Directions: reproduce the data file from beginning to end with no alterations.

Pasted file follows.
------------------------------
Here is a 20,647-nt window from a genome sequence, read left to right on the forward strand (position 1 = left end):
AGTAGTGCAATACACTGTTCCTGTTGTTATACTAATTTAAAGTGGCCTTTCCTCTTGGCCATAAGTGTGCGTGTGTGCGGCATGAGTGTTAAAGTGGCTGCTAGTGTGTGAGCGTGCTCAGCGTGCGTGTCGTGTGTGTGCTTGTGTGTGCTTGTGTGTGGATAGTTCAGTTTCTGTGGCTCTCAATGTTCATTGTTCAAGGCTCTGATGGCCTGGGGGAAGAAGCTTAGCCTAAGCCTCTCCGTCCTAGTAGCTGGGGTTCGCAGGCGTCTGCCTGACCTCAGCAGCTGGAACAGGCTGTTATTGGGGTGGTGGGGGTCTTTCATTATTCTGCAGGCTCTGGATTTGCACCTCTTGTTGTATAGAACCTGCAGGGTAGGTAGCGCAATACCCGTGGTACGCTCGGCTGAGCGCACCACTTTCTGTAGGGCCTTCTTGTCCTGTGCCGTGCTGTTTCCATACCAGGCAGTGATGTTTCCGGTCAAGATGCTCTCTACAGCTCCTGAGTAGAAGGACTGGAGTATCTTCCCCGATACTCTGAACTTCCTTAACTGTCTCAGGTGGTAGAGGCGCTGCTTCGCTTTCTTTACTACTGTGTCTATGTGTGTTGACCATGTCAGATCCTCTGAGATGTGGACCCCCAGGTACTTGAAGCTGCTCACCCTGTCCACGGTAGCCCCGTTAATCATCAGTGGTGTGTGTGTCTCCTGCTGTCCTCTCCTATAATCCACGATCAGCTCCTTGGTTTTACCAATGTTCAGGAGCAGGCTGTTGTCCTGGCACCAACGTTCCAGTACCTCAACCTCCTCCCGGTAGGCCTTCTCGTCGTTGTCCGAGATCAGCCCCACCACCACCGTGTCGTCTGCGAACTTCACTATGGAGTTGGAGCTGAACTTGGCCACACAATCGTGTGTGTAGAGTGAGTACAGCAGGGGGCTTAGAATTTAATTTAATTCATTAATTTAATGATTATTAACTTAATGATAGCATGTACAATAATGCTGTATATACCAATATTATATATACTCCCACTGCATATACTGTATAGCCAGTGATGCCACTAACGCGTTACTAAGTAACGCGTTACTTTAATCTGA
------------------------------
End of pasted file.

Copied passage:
Here is a 20,647-nt window from a genome sequence, read left to right on the forward strand (position 1 = left end):
AGTAGTGCAATACACTGTTCCTGTTGTTATACTAATTTAAAGTGGCCTTTCCTCTTGGCCATAAGTGTGCGTGTGTGCGGCATGAGTGTTAAAGTGGCTGCTAGTGTGTGAGCGTGCTCAGCGTGCGTGTCGTGTGTGTGCTTGTGTGTGCTTGTGTGTGGATAGTTCAGTTTCTGTGGCTCTCAATGTTCATTGTTCAAGGCTCTGATGGCCTGGGGGAAGAAGCTTAGCCTAAGCCTCTCCGTCCTAGTAGCTGGGGTTCGCAGGCGTCTGCCTGACCTCAGCAGCTGGAACAGGCTGTTATTGGGGTGGTGGGGGTCTTTCATTATTCTGCAGGCTCTGGATTTGCACCTCTTGTTGTATAGAACCTGCAGGGTAGGTAGCGCAATACCCGTGGTACGCTCGGCTGAGCGCACCACTTTCTGTAGGGCCTTCTTGTCCTGTGCCGTGCTGTTTCCATACCAGGCAGTGATGTTTCCGGTCAAGATGCTCTCTACAGCTCCTGAGTAGAAGGACTGGAGTATCTTCCCCGATACTCTGAACTTCCTTAACTGTCTCAGGTGGTAGAGGCGCTGCTTCGCTTTCTTTACTACTGTGTCTATGTGTGTTGACCATGTCAGATCCTCTGAGATGTGGACCCCCAGGTACTTGAAGCTGCTCACCCTGTCCACGGTAGCCCCGTTAATCATCAGTGGTGTGTGTGTCTCCTGCTGTCCTCTCCTATAATCCACGATCAGCTCCTTGGTTTTACCAATGTTCAGGAGCAGGCTGTTGTCCTGGCACCAACGTTCCAGTACCTCAACCTCCTCCCGGTAGGCCTTCTCGTCGTTGTCCGAGATCAGCCCCACCACCACCGTGTCGTCTGCGAACTTCACTATGGAGTTGGAGCTGAACTTGGCCACACAATCGTGTGTGTAGAGTGAGTACAGCAGGGGGCTTAGAATTTAATTTAATTCATTAATTTAATGATTATTAACTTAATGATAGCATGTACAATAATGCTGTATATACCAATATTATATATACTCCCACTGCATATACTGTATAGCCAGTGATGCCACTAACGCGTTACTAAGTAACGCGTTACTTTAATCTGA